Title Insurance Services
Every real estate transaction presents a small risk of unclear title. Whether there is an undisclosed easement or covenant, the property was sold twice or oversold, or the seller didn’t have right to sell the property in the first place, there are many risks involved in purchasing real property. Title insurance policies help protect you when your title becomes “clouded” after closing.
It takes a village to close most real estate transactions. Aside from the buyer and seller, lenders, mortgage brokers, title companies, appraisers, inspectors, and insurers are some of the most common parties that have to work in concert to ensure a smooth closing. A closing agency is the team responsible for helping make sure everyone has done their part, that all of the paperwork is in order, and that all parties agree on the final terms of the deal. Our master closing team utilizes technology and experience to offer efficient closing and handle the most difficult and complex residential and commercial transactions.
If two or more people agree on an exchange of valuable items, such as the purchase of a home or business, they may trust a third party to hold the items and funds to be exchanged until the date the transaction should be executed. This person is referred to as the escrow agent and the funds that are held are considered funds in escrow. The escrow agent is responsible for ensuring that the seller meets all the buyer’s terms before delivering the buyer’s funds and likewise that the buyer has deposited the necessary funds and met the seller’s needs before conveying title to the item sold. While escrow services are often included as part of a real estate closing, they can be utilized separately in other transactions not involving real property.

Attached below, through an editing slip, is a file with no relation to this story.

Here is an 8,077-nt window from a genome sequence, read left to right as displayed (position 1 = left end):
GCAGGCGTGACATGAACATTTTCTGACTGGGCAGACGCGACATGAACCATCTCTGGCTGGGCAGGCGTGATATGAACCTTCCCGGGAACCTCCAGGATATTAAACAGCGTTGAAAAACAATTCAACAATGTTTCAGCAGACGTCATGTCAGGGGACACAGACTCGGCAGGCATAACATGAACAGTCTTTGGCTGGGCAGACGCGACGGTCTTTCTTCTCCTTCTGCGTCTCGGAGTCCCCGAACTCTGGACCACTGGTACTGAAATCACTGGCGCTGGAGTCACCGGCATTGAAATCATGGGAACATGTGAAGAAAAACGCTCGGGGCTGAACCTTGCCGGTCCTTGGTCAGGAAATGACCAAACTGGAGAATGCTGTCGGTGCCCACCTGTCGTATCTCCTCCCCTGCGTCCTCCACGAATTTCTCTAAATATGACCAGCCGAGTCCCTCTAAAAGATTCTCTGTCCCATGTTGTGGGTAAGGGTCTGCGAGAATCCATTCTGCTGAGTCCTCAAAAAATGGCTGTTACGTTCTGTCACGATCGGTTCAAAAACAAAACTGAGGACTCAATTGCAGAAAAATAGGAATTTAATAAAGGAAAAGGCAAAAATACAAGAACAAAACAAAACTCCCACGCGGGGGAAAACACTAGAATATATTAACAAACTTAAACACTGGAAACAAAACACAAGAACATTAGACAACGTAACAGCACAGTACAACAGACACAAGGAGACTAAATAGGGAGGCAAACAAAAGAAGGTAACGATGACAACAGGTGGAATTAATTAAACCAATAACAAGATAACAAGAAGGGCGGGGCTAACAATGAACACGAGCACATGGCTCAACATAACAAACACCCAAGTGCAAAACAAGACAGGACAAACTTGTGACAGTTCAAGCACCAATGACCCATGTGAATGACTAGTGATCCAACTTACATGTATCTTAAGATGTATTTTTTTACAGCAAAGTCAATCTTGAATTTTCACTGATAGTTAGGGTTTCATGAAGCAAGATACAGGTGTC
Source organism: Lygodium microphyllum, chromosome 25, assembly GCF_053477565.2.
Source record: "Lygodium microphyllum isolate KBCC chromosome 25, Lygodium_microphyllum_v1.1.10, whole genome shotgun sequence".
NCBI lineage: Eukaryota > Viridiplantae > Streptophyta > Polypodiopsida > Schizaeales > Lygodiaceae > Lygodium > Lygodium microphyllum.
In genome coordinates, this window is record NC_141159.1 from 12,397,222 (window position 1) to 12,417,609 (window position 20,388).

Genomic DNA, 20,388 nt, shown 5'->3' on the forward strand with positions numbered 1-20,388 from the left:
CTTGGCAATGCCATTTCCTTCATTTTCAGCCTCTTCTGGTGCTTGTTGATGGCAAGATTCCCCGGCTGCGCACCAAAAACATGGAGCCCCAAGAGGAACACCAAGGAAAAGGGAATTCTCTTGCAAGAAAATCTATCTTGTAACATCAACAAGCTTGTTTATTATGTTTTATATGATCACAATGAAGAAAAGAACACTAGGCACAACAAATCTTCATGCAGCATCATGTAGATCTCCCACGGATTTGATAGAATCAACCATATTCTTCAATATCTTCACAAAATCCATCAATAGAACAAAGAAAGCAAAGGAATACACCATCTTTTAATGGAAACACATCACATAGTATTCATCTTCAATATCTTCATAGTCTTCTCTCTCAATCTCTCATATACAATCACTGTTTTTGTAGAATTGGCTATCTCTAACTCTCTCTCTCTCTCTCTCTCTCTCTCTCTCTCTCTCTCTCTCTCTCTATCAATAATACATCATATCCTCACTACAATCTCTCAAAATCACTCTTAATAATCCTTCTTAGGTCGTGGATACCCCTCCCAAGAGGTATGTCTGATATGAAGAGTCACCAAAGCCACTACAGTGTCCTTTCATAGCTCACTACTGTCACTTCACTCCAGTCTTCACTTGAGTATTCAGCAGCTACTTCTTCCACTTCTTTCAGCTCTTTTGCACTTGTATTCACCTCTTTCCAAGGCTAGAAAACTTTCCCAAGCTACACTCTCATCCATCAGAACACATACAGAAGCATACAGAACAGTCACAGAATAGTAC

The information provided on this page is intended to be general in nature and should not be construed as legal advice. Every legal matter is unique and requires individualized interpretation by a competent attorney. The law is not static. The judicial system, executive government, and legislative bodies frequently create, amend, abolish, and reinterpret the law, thus you should consult with an attorney of your choice when dealing with any current or potential legal matter. Easler Law PLLC and its attorneys make no representations or warranties with respect to the accuracy or completeness of the matters addressed on this page or the remainder of the site.